Coming into free agency, the Los Angeles Lakers were quite limited with their options. LeBron James, Russell Westbrook and Anthony Davis take up the most cap space, leaving one taxpayer mid-level exception and the rest veteran minimum deals.
The mid-level exception would be the crown jewel and the Lakers awarded it to Lonnie Walker IV. Walker, a strong wing with explosive athleticism, is a career 34.3% shooter from deep but oozes confidence in his shot.
The Lakers spent the rest of their money rounding out the roster with Damian Jones, Troy Brown Jr., Juan Toscano-Anderson and Thomas Bryant. League insiders reportedly agree these are mostly solid additions, but, with the exception of Bryant, are missing one important trait — 3-point shooting.
It’s no secret surrounding the Big 3 with knockdown shooters is a recipe for success. So far, the Lakers have struggled to do that, but it may not be their fault, via Dan Woike of the Los Angeles Times:
“Another league insider pointed to the lack of shooting, in general, in this free-agency class within the team’s price range. Guard Donte DiVincenzo, who has only a slightly better career three-point percentage than Walker, was considered but eventually bypassed because of injury concerns. He signed with the Golden State Warriors for $4.5 million.”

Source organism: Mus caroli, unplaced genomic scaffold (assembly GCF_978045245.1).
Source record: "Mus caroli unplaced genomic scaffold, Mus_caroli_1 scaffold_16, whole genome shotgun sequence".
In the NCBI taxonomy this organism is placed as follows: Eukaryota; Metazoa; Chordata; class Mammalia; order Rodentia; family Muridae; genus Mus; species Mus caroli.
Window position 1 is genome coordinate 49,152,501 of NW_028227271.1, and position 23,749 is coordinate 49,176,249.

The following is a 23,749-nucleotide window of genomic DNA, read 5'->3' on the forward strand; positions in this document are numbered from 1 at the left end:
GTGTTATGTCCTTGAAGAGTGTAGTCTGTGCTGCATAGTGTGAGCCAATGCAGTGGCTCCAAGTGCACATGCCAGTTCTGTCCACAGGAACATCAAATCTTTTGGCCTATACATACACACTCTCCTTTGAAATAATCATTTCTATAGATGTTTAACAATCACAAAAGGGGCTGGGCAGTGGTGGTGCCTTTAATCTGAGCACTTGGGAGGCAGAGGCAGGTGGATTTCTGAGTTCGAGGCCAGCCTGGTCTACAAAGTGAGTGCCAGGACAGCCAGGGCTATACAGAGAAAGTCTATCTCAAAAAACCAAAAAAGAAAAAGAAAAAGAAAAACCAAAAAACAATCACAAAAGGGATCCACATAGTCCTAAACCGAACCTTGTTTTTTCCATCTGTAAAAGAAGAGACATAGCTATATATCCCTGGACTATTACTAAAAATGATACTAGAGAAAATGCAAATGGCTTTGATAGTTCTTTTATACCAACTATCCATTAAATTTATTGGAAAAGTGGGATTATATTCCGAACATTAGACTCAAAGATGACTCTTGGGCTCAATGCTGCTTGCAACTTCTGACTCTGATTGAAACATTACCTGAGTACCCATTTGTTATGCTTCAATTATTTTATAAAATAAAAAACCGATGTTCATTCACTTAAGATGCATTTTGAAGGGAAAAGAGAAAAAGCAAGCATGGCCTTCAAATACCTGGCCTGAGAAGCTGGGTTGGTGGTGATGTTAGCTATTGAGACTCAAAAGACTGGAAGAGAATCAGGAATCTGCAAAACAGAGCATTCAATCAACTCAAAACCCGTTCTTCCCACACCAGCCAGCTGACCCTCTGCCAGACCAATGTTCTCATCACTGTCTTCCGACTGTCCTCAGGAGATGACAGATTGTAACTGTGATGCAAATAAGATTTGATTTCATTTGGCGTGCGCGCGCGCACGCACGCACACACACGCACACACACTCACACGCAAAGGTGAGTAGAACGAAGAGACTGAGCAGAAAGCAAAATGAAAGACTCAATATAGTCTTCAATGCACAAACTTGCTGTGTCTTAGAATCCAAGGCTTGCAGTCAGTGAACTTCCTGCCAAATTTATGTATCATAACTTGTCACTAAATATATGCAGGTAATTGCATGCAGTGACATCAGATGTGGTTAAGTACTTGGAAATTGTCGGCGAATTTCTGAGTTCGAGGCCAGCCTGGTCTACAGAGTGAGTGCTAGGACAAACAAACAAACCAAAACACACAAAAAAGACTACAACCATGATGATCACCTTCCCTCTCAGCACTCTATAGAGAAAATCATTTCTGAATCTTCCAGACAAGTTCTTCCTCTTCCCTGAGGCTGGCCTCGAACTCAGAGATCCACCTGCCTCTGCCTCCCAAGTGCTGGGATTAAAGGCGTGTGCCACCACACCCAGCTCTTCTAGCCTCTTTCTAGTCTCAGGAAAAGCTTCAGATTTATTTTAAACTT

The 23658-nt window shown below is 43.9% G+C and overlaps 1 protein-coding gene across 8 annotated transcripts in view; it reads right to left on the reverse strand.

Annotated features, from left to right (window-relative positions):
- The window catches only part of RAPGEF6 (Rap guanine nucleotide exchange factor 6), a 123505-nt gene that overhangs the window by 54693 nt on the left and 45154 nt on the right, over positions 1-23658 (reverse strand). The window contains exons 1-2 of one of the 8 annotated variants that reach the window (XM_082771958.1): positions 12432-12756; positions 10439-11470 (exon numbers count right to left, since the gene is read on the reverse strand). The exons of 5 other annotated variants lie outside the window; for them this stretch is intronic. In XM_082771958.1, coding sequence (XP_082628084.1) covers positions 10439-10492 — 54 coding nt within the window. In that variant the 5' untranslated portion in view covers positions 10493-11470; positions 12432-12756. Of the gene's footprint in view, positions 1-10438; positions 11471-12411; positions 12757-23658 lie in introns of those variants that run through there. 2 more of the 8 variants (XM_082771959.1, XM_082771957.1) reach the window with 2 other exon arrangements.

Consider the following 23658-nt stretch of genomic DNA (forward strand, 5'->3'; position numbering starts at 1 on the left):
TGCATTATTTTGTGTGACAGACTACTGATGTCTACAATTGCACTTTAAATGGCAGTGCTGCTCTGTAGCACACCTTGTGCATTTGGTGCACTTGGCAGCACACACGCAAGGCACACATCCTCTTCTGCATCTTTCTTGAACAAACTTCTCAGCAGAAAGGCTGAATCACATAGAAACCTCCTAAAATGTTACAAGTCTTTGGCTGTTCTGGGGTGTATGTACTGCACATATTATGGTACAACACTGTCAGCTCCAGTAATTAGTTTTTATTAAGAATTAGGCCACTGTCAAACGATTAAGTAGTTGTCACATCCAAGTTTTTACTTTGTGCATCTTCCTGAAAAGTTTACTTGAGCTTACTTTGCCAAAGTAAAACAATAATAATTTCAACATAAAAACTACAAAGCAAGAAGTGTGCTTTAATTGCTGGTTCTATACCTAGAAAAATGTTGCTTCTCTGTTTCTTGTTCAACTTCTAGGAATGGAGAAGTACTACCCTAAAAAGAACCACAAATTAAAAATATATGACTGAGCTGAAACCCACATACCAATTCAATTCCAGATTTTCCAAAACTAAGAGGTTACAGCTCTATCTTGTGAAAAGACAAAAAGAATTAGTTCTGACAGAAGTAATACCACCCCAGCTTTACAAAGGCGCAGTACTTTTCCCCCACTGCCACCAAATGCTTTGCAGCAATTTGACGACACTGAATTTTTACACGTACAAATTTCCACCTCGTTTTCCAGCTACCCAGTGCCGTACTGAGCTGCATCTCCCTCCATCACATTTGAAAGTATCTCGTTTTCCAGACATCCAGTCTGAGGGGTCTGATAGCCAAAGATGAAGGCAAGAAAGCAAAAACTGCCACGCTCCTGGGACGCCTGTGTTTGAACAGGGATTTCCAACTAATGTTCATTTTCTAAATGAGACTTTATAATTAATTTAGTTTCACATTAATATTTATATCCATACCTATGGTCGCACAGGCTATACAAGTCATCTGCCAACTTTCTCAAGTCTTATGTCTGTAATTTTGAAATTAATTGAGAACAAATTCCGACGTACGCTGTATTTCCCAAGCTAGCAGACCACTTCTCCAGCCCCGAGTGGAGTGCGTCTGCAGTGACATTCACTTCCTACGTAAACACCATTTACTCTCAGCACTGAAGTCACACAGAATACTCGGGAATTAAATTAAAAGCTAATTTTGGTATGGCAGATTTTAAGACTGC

Donte DiVincenzo, who wound up signing with the Golden State Warriors, shoots just 0.4% better than Walker for his career. Injuries though seemed to be a bigger concern for the Lakers. He missed most of the Milwaukee Bucks’ 2021 title run because of an ACL injury. Since playing 66 games in consecutive seasons, DiVencenzo played 42 games last year.
Due to the Lakers’ limited cap flexibility, Walker might have been the best option for the Purple and Gold. He’s expressed his intent on becoming a high-level defender for the Lakers and someone willing to do whatever is needed to win.
But, general manager Rob Pelinka made it clear the Lakers aren’t done with their roster. He said there is “still more work to be done,” likely in the form of shooting reinforcements. With one roster spot available, Pelinka will have to make it count.
Brown eager to show versatility in fast-paced Lakers offense
Adding young wing players was among points of emphasis for the Lakers coming into the offseason. Moments into free agency it seemed like the box was checked with former Chicago Bull Troy Brown Jr.
The 6-foot-6 Brown is prepared to bring whatever play style into the Lakers’ potentially rapid offense.
“It’s one of those things where if I’m asked to be 3-and-D or I’m asked to be a playmaker I can definitely adjust,” he said. “I think versatility is the reason I’m here in the NBA. I definitely still have it, I’m always working on it I just feel like as of right now I feel like I’ve been asked, like you said in Chicago, as of recently I’ve been asked to be more 3-and-D.”
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